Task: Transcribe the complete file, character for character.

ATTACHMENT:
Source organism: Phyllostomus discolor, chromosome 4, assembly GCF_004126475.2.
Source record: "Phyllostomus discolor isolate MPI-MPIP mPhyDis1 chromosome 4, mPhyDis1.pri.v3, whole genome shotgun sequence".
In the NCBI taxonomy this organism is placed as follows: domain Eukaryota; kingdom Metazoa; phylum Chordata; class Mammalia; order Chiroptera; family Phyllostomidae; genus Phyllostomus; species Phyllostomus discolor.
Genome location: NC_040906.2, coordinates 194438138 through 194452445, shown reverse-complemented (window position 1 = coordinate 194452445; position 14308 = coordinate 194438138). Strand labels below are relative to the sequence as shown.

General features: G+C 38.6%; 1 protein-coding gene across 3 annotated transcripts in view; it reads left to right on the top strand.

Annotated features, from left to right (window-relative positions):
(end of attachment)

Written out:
Source organism: Phyllostomus discolor, chromosome 4, assembly GCF_004126475.2.
Source record: "Phyllostomus discolor isolate MPI-MPIP mPhyDis1 chromosome 4, mPhyDis1.pri.v3, whole genome shotgun sequence".
In the NCBI taxonomy this organism is placed as follows: domain Eukaryota; kingdom Metazoa; phylum Chordata; class Mammalia; order Chiroptera; family Phyllostomidae; genus Phyllostomus; species Phyllostomus discolor.
Genome location: NC_040906.2, coordinates 194438138 through 194452445, shown reverse-complemented (window position 1 = coordinate 194452445; position 14308 = coordinate 194438138). Strand labels below are relative to the sequence as shown.

General features: G+C 38.6%; 1 protein-coding gene across 3 annotated transcripts in view; it reads left to right on the top strand.

Annotated features, from left to right (window-relative positions):